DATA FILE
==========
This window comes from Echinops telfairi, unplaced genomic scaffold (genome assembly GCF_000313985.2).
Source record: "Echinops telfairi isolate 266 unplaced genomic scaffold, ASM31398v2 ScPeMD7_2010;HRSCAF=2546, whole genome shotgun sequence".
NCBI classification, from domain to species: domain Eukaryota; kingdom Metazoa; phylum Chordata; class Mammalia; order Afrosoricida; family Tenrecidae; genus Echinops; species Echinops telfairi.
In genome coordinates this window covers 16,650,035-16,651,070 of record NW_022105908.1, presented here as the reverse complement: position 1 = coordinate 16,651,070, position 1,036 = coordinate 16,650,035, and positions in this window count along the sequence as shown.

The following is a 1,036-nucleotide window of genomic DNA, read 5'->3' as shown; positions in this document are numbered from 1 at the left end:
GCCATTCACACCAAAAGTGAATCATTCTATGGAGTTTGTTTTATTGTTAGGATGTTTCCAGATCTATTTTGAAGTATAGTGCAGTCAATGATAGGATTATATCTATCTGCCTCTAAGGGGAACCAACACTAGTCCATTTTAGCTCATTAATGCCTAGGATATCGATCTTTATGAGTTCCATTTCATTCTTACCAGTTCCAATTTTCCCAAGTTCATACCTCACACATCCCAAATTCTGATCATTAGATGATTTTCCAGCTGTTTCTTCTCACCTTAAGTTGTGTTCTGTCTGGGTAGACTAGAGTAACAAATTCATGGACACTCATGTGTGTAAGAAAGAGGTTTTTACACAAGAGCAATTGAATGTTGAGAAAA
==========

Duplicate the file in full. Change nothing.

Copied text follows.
This window comes from Echinops telfairi, unplaced genomic scaffold (genome assembly GCF_000313985.2).
Source record: "Echinops telfairi isolate 266 unplaced genomic scaffold, ASM31398v2 ScPeMD7_2010;HRSCAF=2546, whole genome shotgun sequence".
NCBI classification, from domain to species: domain Eukaryota; kingdom Metazoa; phylum Chordata; class Mammalia; order Afrosoricida; family Tenrecidae; genus Echinops; species Echinops telfairi.
In genome coordinates this window covers 16,650,035-16,651,070 of record NW_022105908.1, presented here as the reverse complement: position 1 = coordinate 16,651,070, position 1,036 = coordinate 16,650,035, and positions in this window count along the sequence as shown.

The following is a 1,036-nucleotide window of genomic DNA, read 5'->3' as shown; positions in this document are numbered from 1 at the left end:
GCCATTCACACCAAAAGTGAATCATTCTATGGAGTTTGTTTTATTGTTAGGATGTTTCCAGATCTATTTTGAAGTATAGTGCAGTCAATGATAGGATTATATCTATCTGCCTCTAAGGGGAACCAACACTAGTCCATTTTAGCTCATTAATGCCTAGGATATCGATCTTTATGAGTTCCATTTCATTCTTACCAGTTCCAATTTTCCCAAGTTCATACCTCACACATCCCAAATTCTGATCATTAGATGATTTTCCAGCTGTTTCTTCTCACCTTAAGTTGTGTTCTGTCTGGGTAGACTAGAGTAACAAATTCATGGACACTCATGTGTGTAAGAAAGAGGTTTTTACACAAGAGCAATTGAATGTTGAGAAAA